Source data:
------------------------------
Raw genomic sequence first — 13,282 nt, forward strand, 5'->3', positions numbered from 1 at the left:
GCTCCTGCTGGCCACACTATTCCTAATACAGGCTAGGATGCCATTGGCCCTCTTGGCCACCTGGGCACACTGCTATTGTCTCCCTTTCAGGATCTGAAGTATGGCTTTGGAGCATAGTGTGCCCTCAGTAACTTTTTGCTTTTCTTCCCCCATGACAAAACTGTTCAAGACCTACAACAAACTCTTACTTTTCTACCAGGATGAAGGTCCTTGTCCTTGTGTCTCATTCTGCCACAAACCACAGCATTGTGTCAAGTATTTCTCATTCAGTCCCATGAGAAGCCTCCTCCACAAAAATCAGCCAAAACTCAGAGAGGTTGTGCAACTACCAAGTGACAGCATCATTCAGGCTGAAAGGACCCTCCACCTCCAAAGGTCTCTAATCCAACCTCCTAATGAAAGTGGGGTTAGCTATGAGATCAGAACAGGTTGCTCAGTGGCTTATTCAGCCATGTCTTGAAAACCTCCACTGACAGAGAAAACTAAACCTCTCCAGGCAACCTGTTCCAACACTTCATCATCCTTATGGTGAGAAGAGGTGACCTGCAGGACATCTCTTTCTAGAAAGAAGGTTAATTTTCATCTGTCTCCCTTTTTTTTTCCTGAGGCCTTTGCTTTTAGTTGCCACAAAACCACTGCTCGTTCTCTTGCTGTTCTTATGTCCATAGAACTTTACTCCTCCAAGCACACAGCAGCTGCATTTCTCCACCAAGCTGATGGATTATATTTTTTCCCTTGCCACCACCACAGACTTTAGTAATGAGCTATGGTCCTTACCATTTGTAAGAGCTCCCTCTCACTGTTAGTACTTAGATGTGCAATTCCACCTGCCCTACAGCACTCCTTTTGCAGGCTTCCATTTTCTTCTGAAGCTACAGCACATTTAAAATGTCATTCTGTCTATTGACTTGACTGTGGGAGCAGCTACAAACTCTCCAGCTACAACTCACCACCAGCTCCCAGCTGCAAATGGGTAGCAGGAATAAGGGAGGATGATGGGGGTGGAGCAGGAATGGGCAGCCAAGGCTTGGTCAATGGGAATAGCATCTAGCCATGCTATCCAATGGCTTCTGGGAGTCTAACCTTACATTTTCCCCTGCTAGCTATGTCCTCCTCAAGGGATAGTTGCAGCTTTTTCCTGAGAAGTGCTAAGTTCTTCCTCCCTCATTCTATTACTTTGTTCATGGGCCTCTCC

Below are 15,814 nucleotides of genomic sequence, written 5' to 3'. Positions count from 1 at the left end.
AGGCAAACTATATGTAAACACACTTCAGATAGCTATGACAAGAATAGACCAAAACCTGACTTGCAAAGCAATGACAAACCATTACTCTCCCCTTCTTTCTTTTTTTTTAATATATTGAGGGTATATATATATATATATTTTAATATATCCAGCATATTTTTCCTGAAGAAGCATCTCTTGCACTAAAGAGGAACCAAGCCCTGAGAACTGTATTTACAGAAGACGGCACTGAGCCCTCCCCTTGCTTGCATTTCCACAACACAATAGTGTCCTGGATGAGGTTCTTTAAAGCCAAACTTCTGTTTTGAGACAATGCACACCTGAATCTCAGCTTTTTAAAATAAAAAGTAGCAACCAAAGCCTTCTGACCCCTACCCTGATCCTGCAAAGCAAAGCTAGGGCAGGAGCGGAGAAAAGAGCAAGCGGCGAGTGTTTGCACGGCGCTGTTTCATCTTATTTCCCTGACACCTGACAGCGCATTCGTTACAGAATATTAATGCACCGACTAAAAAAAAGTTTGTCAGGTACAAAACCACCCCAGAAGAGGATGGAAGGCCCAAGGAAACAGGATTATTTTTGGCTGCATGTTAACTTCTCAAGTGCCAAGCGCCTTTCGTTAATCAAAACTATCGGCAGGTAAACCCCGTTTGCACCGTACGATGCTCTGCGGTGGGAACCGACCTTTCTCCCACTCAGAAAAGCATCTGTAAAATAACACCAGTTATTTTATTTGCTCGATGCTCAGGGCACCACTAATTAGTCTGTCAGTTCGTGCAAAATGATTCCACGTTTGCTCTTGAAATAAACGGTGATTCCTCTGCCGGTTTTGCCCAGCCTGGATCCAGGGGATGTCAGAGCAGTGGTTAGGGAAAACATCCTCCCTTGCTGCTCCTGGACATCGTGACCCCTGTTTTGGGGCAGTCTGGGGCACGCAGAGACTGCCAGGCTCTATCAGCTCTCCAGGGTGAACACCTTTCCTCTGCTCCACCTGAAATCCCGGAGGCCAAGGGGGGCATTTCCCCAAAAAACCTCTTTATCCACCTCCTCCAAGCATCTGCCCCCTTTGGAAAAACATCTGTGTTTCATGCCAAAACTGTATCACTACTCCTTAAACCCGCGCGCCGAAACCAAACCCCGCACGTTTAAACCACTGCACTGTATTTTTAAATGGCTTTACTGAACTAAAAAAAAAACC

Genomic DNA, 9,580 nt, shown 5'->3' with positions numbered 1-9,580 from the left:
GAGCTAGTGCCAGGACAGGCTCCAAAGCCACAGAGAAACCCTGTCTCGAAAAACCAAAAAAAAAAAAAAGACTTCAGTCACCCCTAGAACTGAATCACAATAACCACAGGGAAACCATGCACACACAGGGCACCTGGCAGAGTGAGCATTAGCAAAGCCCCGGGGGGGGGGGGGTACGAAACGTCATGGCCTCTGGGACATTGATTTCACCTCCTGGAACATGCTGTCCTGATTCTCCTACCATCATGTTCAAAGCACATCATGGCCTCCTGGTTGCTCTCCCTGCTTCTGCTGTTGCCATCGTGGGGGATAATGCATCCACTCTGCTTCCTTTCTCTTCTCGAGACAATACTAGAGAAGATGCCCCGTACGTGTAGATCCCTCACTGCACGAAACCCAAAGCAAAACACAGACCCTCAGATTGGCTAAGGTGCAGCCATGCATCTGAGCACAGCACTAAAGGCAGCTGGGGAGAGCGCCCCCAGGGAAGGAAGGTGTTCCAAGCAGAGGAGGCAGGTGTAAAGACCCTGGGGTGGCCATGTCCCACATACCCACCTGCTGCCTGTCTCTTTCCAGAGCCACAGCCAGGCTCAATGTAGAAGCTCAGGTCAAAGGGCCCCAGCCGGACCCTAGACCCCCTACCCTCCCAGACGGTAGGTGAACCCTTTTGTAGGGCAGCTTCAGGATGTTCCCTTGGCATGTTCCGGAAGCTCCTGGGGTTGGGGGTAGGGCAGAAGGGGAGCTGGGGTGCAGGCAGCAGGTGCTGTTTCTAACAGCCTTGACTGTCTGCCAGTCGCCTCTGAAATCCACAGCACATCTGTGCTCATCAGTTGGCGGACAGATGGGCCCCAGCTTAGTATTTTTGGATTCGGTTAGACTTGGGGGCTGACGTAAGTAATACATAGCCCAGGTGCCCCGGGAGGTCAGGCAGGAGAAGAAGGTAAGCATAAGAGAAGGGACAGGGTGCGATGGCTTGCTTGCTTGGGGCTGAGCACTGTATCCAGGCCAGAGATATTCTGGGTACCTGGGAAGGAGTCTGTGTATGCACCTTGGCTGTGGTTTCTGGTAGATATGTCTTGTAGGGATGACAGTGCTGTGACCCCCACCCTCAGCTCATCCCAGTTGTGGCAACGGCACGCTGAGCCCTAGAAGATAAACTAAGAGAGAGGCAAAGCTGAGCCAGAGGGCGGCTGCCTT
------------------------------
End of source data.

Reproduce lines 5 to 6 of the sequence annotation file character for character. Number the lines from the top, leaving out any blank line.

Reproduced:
Genomic DNA, 9,580 nt, shown 5'->3' with positions numbered 1-9,580 from the left:
GAGCTAGTGCCAGGACAGGCTCCAAAGCCACAGAGAAACCCTGTCTCGAAAAACCAAAAAAAAAAAAAAGACTTCAGTCACCCCTAGAACTGAATCACAATAACCACAGGGAAACCATGCACACACAGGGCACCTGGCAGAGTGAGCATTAGCAAAGCCCCGGGGGGGGGGGGGTACGAAACGTCATGGCCTCTGGGACATTGATTTCACCTCCTGGAACATGCTGTCCTGATTCTCCTACCATCATGTTCAAAGCACATCATGGCCTCCTGGTTGCTCTCCCTGCTTCTGCTGTTGCCATCGTGGGGGATAATGCATCCACTCTGCTTCCTTTCTCTTCTCGAGACAATACTAGAGAAGATGCCCCGTACGTGTAGATCCCTCACTGCACGAAACCCAAAGCAAAACACAGACCCTCAGATTGGCTAAGGTGCAGCCATGCATCTGAGCACAGCACTAAAGGCAGCTGGGGAGAGCGCCCCCAGGGAAGGAAGGTGTTCCAAGCAGAGGAGGCAGGTGTAAAGACCCTGGGGTGGCCATGTCCCACATACCCACCTGCTGCCTGTCTCTTTCCAGAGCCACAGCCAGGCTCAATGTAGAAGCTCAGGTCAAAGGGCCCCAGCCGGACCCTAGACCCCCTACCCTCCCAGACGGTAGGTGAACCCTTTTGTAGGGCAGCTTCAGGATGTTCCCTTGGCATGTTCCGGAAGCTCCTGGGGTTGGGGGTAGGGCAGAAGGGGAGCTGGGGTGCAGGCAGCAGGTGCTGTTTCTAACAGCCTTGACTGTCTGCCAGTCGCCTCTGAAATCCACAGCACATCTGTGCTCATCAGTTGGCGGACAGATGGGCCCCAGCTTAGTATTTTTGGATTCGGTTAGACTTGGGGGCTGACGTAAGTAATACATAGCCCAGGTGCCCCGGGAGGTCAGGCAGGAGAAGAAGGTAAGCATAAGAGAAGGGACAGGGTGCGATGGCTTGCTTGCTTGGGGCTGAGCACTGTATCCAGGCCAGAGATATTCTGGGTACCTGGGAAGGAGTCTGTGTATGCACCTTGGCTGTGGTTTCTGGTAGATATGTCTTGTAGGGATGACAGTGCTGTGACCCCCACCCTCAGCTCATCCCAGTTGTGGCAACGGCACGCTGAGCCCTAGAAGATAAACTAAGAGAGAGGCAAAGCTGAGCCAGAGGGCGGCTGCCTT